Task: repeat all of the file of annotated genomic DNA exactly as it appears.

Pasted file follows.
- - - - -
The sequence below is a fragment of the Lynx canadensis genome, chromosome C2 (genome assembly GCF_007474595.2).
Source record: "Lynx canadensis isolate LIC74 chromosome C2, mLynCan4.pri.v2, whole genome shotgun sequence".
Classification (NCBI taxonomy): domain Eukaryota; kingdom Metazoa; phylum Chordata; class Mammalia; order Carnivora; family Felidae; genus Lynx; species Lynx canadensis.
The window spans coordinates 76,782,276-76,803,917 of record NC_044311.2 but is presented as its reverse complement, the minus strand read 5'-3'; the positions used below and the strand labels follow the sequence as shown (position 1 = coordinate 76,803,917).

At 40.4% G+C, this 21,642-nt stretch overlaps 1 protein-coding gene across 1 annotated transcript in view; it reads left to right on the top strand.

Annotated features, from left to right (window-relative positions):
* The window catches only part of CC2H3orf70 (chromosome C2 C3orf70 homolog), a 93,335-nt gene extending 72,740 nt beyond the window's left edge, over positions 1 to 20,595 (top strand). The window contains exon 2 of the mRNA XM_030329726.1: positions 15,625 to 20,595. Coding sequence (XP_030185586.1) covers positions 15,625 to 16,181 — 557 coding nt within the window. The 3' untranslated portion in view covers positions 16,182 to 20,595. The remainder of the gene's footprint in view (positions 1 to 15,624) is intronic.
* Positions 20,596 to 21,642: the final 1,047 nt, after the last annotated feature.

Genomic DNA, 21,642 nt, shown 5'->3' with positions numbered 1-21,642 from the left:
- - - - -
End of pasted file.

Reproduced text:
The sequence below is a fragment of the Lynx canadensis genome, chromosome C2 (genome assembly GCF_007474595.2).
Source record: "Lynx canadensis isolate LIC74 chromosome C2, mLynCan4.pri.v2, whole genome shotgun sequence".
Classification (NCBI taxonomy): domain Eukaryota; kingdom Metazoa; phylum Chordata; class Mammalia; order Carnivora; family Felidae; genus Lynx; species Lynx canadensis.
The window spans coordinates 76,782,276-76,803,917 of record NC_044311.2 but is presented as its reverse complement, the minus strand read 5'-3'; the positions used below and the strand labels follow the sequence as shown (position 1 = coordinate 76,803,917).

At 40.4% G+C, this 21,642-nt stretch overlaps 1 protein-coding gene across 1 annotated transcript in view; it reads left to right on the top strand.

Annotated features, from left to right (window-relative positions):
* The window catches only part of CC2H3orf70 (chromosome C2 C3orf70 homolog), a 93,335-nt gene extending 72,740 nt beyond the window's left edge, over positions 1 to 20,595 (top strand). The window contains exon 2 of the mRNA XM_030329726.1: positions 15,625 to 20,595. Coding sequence (XP_030185586.1) covers positions 15,625 to 16,181 — 557 coding nt within the window. The 3' untranslated portion in view covers positions 16,182 to 20,595. The remainder of the gene's footprint in view (positions 1 to 15,624) is intronic.
* Positions 20,596 to 21,642: the final 1,047 nt, after the last annotated feature.

Genomic DNA, 21,642 nt, shown 5'->3' with positions numbered 1-21,642 from the left: